Funds drying up for water-monitoring program

SMU's online training course for water-quality testing is seeking a second phase of funding


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Emma Garden, SMU science student who designed the water project’s online training course, demonstrates a piece of monitoring equipment. Photo: Kirsten Goruk photo

A water-monitoring program at Saint Mary's University is seeking more funding to expand its work to communities throughout Nova Scotia.

The Community-Based Integrated Water Monitoring and Management project involves a training course for water-quality testing, as well as a specifically designed monitoring tool kit.

To fully implement the online course and increase community involvement, the project needs a second phase of funding from the Community-University Research Alliance.

"It's really important to protect and monitor our water and be able to address any concerns that come about," said Sarah Weston, the proposal co-ordinator, who has a bachelor of science degree from Saint Mary's.

She noted that the amount of the potential funding is just a starting point.

"A million dollars worth of funding over five years sounds like a lot, but when you break it down it doesn't amount to much per year," she said.

In addition to creating two full-time positions, the money would fund a pilot year with the online course and cover the cost of purchasing more tool kits.

About 50 environmental groups are interested in borrowing a kit. It would allow them to accurately measure things such as pH, water saltiness, and bacteria and oxygen levels.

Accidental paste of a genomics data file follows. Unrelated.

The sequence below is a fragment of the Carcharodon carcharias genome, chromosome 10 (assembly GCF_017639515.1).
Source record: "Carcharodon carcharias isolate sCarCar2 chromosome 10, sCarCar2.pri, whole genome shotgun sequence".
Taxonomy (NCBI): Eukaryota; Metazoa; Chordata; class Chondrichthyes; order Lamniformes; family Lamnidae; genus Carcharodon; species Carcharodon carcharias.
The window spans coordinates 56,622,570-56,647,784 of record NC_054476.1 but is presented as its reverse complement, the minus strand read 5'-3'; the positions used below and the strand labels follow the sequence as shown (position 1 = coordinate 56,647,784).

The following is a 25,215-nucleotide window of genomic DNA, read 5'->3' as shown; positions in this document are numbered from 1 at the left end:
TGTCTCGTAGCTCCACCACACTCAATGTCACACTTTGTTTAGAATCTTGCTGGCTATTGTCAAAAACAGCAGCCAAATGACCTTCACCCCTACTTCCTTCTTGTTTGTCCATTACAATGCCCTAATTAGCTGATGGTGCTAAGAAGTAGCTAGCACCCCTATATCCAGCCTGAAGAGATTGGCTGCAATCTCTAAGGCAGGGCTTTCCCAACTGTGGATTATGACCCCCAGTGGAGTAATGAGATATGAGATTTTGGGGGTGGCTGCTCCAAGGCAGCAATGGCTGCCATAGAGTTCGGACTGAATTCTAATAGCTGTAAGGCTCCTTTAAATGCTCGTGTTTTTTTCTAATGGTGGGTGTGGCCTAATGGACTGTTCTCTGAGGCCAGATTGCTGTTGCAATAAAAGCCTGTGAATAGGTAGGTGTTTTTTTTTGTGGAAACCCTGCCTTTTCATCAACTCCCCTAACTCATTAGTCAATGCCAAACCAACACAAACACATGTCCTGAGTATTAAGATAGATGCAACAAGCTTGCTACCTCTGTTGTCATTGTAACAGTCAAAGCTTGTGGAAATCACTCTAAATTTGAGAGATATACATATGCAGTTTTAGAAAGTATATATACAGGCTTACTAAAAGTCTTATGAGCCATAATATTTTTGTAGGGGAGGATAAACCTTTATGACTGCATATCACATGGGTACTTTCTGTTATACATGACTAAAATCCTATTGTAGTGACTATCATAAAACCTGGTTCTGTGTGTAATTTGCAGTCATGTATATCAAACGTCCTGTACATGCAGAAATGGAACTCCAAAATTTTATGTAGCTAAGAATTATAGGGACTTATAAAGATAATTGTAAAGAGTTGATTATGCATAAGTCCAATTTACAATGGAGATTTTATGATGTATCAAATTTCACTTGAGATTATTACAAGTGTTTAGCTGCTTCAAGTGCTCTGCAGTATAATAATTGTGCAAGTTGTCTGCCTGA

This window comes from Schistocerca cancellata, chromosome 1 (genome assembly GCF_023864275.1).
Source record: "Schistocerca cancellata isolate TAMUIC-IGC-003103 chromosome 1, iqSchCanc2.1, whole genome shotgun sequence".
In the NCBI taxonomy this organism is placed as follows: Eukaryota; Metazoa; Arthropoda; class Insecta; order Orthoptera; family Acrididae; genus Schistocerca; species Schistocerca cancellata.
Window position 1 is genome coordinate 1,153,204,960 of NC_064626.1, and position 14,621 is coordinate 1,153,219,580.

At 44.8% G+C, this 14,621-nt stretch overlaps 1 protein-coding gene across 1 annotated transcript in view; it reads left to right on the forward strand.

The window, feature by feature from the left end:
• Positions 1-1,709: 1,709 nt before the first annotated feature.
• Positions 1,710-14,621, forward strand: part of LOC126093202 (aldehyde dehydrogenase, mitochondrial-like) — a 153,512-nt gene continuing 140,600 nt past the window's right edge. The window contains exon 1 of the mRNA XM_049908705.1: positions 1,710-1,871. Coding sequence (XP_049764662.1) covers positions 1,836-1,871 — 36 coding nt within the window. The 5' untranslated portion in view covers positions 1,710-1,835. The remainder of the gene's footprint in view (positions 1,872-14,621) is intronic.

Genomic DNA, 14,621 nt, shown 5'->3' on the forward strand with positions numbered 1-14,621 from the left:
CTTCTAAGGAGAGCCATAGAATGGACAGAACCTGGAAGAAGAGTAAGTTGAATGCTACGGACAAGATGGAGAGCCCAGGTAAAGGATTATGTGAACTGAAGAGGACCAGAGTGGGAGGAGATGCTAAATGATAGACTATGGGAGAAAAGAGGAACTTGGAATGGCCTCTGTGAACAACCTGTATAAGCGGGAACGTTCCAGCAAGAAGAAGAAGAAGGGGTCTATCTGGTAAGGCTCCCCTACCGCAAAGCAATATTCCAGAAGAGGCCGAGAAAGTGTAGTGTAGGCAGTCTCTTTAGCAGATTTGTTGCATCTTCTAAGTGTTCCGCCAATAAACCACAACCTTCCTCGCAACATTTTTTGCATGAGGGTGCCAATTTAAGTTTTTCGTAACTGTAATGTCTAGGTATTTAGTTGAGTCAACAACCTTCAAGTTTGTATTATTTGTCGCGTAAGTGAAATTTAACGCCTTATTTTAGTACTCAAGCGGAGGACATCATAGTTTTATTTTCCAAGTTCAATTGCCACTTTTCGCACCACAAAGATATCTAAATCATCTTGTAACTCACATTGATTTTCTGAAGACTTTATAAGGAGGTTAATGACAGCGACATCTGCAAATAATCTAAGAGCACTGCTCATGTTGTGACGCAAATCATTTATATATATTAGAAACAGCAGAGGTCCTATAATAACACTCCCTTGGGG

Online course trains groups

Emma Garden, a bachelor of science student at Saint Mary's, was hired in the summer of 2009 to create a course to train the community groups in Nova Scotia that monitor watershed quality.

Garden researched other programs for water-quality testing in Canada and the U.S. to find the right design and template.

Garden and Weston agree that stewardship groups' work isn't taken seriously because there is no official training or uniform way of collecting data.

But a decrease in funding means that government environmental departments don't have enough resources and reliable volunteer data would help both sides.

"The work that they're doing is arguably equal to that of the Environment Canada water-quality monitoring team. It's filling a gap that the government can't meet," Weston said.

Tool kit 'invaluable'

The project operates under the Community-Based Environmental Network at Saint Mary's. According to its website, it has partnerships with the Halifax Regional Municipality, the TD Friends of the Environment Foundation and the Salamander Foundation.

Such associations promote the involvement of surrounding communities, which - aside from grants - is what the program's ability to succeed depends on.

Colin O'Neal, the co-ordinator of the Sackville Rivers Association, an environmental non-governmental organization that monitors the Sackville River watershed, tested the tool kit.

"This sort of pre-prepared kit that has everything you need in an affordable package with guidelines on how to use it. It is going to be invaluable to us," O'Neal said.

A decision on funding won't be made until March. Regardless of whether the project receives funding, Garden said they will keep applying until more funding is found.

"We will continue regardless. We wouldn't want it to all go to waste."



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